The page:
These women are veterans of the Second World War in Belarus. They are almost 90. The war started for them in 1941 when they were 16-18. They were born in all parts of the Soviet Union. As a result of the fall of the Soviet Union they are all Belarussians now. Belarussian propaganda uses them as examples of good patriots and citizens.

This project was inspired by Svetlana Alekseyevich’s book “War’s Unwomanly Face” (1985). All these women all different nationalities were fighting in World War II for their homeland (the Soviet Union). The war was difficult for them. They were very young when the war had started (16-18) and they had to learn plenty of things that were necessary during the war. They were nurses, truck drivers, communications workers, and they were partisans (mostly those who lived in the country). Most of them went to the army as volunteers to defend their homeland. They had to fight and to share difficult living conditions with men soldiers.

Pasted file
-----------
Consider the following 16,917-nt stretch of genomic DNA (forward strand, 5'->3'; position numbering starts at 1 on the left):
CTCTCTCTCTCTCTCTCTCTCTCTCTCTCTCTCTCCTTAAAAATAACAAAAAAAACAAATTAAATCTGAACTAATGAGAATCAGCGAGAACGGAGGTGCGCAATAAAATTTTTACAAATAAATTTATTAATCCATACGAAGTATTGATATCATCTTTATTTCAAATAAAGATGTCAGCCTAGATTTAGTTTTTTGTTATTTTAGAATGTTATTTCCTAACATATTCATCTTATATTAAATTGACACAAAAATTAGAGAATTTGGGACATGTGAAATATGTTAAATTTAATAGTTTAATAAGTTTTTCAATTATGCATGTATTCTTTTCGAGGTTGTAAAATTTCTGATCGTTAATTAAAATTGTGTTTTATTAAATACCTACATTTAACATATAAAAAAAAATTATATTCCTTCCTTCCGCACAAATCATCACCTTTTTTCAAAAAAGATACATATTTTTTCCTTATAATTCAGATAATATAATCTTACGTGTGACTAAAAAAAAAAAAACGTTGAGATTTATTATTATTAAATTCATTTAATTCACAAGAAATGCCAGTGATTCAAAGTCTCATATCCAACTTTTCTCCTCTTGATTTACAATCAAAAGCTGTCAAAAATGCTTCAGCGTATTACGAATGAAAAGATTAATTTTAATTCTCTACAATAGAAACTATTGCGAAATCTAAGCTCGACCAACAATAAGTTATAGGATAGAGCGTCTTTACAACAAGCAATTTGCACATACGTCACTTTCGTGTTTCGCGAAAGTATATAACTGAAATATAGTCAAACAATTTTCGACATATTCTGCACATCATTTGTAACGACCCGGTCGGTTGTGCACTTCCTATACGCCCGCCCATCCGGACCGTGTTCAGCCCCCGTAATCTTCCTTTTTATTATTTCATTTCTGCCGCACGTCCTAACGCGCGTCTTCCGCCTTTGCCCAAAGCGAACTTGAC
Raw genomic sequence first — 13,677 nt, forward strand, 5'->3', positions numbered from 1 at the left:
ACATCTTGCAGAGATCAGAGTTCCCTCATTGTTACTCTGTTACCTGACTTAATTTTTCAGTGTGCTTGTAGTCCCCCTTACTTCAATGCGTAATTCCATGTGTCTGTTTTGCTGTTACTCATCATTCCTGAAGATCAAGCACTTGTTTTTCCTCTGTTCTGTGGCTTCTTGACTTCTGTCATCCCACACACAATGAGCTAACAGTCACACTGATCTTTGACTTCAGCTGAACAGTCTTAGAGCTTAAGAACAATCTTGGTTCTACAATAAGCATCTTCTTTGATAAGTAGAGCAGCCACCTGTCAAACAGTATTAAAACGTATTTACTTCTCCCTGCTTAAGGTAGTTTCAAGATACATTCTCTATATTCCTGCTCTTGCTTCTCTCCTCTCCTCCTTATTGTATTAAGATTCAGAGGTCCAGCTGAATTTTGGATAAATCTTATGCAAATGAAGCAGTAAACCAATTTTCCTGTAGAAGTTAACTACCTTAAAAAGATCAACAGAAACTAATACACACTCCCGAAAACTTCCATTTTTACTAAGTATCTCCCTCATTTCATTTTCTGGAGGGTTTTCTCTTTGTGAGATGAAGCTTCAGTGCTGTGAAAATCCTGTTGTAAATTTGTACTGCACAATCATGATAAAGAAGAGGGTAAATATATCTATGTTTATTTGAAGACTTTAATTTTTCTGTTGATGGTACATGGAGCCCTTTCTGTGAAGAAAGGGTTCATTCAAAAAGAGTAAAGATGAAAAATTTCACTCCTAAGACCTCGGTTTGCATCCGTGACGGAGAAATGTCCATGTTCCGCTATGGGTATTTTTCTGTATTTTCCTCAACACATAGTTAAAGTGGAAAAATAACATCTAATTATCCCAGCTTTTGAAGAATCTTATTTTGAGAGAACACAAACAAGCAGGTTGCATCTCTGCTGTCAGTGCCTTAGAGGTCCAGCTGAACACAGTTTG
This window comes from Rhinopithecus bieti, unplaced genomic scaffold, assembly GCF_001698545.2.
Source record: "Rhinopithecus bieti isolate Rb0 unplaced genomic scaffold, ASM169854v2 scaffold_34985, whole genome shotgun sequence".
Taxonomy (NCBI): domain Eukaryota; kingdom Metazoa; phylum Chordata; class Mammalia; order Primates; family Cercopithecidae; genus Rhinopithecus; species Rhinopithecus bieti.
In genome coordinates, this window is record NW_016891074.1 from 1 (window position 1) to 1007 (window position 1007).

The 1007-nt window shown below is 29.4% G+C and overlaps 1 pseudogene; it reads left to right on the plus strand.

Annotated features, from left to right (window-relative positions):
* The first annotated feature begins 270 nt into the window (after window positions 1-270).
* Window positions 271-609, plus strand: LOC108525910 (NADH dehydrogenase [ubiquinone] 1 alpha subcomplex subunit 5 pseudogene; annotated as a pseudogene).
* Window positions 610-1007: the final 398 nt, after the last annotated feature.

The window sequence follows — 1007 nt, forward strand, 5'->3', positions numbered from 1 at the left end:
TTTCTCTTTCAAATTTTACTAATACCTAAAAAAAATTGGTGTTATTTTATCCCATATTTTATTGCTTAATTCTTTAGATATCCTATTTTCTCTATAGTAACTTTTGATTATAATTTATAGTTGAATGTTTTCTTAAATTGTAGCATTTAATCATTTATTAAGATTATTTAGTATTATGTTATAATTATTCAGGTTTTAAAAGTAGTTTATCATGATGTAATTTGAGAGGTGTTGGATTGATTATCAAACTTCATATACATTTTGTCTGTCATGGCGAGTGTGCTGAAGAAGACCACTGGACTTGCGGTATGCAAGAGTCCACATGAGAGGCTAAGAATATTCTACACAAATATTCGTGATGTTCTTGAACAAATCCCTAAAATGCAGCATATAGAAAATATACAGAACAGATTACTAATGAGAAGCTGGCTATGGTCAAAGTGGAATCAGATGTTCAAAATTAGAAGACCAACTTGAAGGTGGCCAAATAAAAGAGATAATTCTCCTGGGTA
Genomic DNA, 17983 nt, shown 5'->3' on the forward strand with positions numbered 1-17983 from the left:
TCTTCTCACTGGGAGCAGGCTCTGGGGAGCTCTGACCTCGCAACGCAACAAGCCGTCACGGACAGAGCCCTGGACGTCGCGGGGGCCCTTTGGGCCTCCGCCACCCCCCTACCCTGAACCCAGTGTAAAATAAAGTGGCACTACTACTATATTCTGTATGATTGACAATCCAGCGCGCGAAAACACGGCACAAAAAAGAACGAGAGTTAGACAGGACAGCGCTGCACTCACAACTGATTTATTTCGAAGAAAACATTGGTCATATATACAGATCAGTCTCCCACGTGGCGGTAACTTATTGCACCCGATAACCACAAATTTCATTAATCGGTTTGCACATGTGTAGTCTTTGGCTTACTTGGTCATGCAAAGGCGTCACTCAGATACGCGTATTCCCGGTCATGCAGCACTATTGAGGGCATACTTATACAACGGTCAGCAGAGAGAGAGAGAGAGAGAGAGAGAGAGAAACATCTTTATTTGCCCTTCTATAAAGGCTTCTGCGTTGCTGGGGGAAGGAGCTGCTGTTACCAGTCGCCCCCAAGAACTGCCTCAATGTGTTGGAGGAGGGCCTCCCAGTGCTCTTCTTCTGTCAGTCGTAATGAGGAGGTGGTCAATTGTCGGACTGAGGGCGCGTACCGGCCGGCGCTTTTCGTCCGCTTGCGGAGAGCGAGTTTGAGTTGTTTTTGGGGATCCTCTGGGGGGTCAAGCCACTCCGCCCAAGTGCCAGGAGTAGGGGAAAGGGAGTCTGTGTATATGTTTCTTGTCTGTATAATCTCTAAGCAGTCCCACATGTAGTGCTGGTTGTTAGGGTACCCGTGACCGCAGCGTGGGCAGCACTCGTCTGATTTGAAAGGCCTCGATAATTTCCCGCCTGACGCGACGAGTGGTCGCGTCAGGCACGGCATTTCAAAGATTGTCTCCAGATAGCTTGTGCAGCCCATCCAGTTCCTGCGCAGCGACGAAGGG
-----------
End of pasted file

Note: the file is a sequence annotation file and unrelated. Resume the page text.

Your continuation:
They experienced hard times also when the war was over. They had to rebuilt their lives in a country ruined by the war. They often did not come back to their countries of birth, they stayed in Belarus where they happened to be when the war was finished.

They were not treated better than ordinary citizens. They were often treated as freaks or prostitutes because they were in the army with men. Most of them wanted to marry someone and to have children – to behave as “normal women”.

Their stories deserve to be known. This is a work in progress.

— Agnieszka Rayss

Editor’s Note: Agnieszka Rayss submitted this work to the 2013 LensCulture Exposure Awards. This series was one of 25 finalists.